Phil Brown, commercial and sales director at Exertis, warns that while there is a lot of opportunity, “it’s important not to take your eyes off your traditional business areas and to continue to offer the specialist expertise in each of the technology areas you play in. The challenge is to diversify in the right areas and ensure that you remain relevant to your customers.”
Richard Roberts, Mitel EMEA vice president channels, accepts that the transition to selling cloud services “will come with its challenges, but the rewards are definitely worth it”. Yes, relationships will be harder won and take a lot more nurturing, “but once the channel partner is under the skin of a business and has developed a true understanding of its culture, business ambitions and vision, the relationship will be a lot more valuable, with a lot more longevity”.
Janette Martin, managing director of strategic partnerships and alliances at Advanced, acknowledges partners that do not adapt their business models “to embrace cloud technology” will “lose traction, customers and revenue”. But there’s also the issue of vendors trying to promote “cloud-based” products that aren’t true cloud solutions which “risks creating confusion for customers”.
The vendors they work with for on-premise software aren’t necessarily “the right choice for cloud solutions”. Resellers need to find vendors that “deliver true cloud solutions along with the right training, support and marketing so products can be sold and supported effectively. It’s time for vendors to step up to their responsibilities to ensure their channel resellers have the right, fit-for-purpose support they need”.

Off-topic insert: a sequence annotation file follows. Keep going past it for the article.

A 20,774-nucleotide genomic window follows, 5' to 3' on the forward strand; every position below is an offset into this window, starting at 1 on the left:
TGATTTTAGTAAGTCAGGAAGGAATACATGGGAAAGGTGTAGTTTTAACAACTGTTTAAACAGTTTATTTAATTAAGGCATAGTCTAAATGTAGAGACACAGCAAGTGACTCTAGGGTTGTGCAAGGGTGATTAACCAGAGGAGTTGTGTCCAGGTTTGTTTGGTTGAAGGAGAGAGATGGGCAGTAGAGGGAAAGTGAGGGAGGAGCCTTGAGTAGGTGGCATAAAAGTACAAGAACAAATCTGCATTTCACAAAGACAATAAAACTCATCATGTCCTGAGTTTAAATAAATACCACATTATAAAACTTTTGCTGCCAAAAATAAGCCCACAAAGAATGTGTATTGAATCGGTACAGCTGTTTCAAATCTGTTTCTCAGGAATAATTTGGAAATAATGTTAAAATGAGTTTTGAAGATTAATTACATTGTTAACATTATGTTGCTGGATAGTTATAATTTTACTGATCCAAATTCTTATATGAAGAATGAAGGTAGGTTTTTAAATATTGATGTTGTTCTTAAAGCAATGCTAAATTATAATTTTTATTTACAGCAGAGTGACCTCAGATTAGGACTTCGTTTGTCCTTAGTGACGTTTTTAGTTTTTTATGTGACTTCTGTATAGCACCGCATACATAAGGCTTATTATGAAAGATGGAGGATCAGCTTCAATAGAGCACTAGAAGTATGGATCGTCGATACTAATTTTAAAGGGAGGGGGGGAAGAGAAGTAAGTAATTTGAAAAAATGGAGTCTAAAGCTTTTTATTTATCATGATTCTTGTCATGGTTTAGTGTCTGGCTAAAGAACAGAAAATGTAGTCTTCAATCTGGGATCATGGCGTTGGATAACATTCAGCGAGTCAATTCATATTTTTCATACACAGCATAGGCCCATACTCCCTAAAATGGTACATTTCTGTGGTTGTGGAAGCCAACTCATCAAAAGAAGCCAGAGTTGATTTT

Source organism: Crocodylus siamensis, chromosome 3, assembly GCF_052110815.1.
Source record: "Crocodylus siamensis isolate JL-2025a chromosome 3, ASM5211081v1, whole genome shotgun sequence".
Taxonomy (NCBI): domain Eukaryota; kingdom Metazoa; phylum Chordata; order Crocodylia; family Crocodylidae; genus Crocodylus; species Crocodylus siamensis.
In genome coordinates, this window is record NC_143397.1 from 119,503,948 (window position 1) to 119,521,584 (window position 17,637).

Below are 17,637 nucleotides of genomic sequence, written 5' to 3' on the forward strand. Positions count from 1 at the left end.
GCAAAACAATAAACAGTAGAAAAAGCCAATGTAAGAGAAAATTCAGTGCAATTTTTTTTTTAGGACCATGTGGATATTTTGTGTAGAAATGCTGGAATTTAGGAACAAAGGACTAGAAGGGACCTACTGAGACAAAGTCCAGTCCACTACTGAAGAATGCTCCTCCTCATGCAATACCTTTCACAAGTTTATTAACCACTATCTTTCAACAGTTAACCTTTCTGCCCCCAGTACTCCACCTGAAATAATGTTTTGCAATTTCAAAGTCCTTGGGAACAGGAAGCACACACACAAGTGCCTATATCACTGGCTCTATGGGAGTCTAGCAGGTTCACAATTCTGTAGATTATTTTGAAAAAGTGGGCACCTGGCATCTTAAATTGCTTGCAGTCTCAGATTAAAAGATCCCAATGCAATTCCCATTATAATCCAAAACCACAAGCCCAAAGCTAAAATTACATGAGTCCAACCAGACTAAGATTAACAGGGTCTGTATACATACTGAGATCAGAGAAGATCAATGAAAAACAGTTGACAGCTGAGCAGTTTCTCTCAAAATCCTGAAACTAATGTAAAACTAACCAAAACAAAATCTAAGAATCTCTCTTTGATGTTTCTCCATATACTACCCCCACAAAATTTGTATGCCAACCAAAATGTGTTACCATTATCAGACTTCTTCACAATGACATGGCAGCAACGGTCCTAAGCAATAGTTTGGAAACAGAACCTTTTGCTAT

In terms of external factors, Brexit is still the biggest concern. Miles at Okta says “it will continue to be front of mind”. The confusion around Brexit is affecting businesses, resellers and customers. “The longer the situation continues, the harder it will be for organisations to plan for the future”.
Asif Muhammad, senior director of strategy at Nlyte, agrees Brexit “poses the biggest external concern to channel performance this year as it will impact the scale at which technological investments can grow. Only after Brexit negations have reached some sort of stability will resellers be able to plan for the future”.
Wiles at Unify says “the biggest concern will be the fact that the UK market is set to decline in size and value. With Brexit on the horizon and a deep uncertainty across the business landscape, there is a strong chance that companies will not be spending”.
Dominik Birgelen, CEO of oneclick, predicts “financial and political uncertainties surrounding Brexit could also affect performance across the next year. This is already starting to have an impact within the IT channel, with IT spend falling by 3.1% in 2017”. He adds that the implementation of GDPR and the increasing focus on tackling cyber security “could also continue to prove a headache, with businesses needing to ensure they are compliant before implementation”.
Kevin Linsell, CTO at Timico, expects the combination of Brexit and GDPR will make it hard going for businesses in the UK. “Businesses only have a certain capacity to deal with ‘new stuff’ and ‘change’,” he argues. “Brexit and GDPR could be such a distraction that they impact the performance of UK businesses.”